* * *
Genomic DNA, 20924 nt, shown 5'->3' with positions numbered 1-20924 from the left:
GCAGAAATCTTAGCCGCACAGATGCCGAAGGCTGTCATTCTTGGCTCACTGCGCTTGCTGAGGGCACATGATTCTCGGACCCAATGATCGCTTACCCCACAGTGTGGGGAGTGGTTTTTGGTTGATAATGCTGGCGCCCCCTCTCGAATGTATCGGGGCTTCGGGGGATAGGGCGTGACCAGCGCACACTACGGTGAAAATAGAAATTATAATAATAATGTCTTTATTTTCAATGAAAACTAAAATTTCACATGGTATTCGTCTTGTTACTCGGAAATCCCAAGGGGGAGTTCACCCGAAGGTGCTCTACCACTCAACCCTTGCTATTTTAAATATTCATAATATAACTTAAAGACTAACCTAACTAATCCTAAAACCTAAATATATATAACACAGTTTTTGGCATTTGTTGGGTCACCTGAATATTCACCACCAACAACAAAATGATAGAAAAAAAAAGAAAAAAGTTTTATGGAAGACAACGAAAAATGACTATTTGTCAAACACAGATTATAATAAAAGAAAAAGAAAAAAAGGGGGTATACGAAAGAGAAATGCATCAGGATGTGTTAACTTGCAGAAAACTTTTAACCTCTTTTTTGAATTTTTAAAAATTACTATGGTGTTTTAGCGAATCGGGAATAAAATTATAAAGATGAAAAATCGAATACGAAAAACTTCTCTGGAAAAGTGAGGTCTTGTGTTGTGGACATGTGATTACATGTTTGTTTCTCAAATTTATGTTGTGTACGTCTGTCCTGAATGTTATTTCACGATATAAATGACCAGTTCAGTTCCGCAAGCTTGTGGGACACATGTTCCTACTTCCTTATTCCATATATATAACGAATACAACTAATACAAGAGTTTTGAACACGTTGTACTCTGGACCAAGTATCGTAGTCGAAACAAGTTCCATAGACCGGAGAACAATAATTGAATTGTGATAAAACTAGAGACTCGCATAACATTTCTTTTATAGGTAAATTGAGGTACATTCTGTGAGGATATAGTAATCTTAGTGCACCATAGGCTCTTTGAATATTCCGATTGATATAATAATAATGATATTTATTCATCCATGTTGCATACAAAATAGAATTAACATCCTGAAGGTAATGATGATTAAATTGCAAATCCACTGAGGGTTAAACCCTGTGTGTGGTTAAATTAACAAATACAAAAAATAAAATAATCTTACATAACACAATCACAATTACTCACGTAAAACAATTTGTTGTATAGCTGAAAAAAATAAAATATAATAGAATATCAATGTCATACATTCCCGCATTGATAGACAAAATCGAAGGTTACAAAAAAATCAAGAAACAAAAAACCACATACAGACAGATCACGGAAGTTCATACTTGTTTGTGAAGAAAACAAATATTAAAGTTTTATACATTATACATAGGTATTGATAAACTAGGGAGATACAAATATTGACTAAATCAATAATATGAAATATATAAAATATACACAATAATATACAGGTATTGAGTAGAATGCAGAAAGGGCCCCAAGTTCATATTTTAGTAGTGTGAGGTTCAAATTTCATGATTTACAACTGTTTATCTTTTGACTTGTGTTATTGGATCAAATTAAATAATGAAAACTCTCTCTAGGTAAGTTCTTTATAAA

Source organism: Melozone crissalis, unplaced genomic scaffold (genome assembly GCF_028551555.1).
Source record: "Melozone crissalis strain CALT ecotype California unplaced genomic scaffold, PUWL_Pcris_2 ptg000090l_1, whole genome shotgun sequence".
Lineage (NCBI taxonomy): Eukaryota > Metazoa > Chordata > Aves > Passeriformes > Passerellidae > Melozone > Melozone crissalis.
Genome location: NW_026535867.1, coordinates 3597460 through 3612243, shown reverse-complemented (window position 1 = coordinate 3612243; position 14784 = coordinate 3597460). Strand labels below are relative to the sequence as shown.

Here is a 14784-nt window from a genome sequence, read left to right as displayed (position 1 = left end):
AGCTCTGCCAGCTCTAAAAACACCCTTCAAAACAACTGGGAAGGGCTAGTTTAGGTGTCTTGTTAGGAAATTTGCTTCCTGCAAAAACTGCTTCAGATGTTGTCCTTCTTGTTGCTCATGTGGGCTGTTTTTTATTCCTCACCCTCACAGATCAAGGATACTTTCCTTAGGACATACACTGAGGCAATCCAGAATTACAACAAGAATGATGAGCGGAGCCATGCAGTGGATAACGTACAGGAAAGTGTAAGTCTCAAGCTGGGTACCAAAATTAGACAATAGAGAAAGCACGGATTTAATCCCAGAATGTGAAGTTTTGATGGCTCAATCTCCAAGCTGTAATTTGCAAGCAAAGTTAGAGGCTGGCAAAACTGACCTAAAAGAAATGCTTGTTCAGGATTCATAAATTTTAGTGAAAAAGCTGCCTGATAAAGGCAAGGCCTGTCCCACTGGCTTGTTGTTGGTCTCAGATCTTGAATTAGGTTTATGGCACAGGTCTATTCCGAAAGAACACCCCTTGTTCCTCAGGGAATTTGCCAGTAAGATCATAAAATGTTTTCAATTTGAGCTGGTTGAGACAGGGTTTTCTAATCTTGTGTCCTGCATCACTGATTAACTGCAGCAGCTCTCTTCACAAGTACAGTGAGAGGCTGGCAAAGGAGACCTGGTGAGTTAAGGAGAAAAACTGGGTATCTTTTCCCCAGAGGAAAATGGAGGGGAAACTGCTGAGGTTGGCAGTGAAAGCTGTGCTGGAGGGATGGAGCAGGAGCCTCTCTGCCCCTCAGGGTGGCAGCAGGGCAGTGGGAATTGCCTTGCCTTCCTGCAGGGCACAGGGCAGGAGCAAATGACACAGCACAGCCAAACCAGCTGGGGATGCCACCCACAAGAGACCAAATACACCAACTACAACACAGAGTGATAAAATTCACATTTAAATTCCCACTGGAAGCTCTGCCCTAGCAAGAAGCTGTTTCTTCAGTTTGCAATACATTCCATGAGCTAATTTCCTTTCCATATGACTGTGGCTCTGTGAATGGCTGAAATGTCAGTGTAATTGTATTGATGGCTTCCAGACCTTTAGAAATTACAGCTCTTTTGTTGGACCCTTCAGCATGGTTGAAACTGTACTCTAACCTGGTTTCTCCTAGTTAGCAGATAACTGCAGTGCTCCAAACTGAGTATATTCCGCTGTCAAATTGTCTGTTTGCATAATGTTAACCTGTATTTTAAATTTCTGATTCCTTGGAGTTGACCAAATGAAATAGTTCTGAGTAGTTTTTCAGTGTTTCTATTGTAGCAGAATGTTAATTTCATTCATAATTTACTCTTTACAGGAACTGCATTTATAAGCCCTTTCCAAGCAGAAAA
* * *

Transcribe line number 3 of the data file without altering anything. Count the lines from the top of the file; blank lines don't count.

Source organism: Melozone crissalis, unplaced genomic scaffold (genome assembly GCF_028551555.1).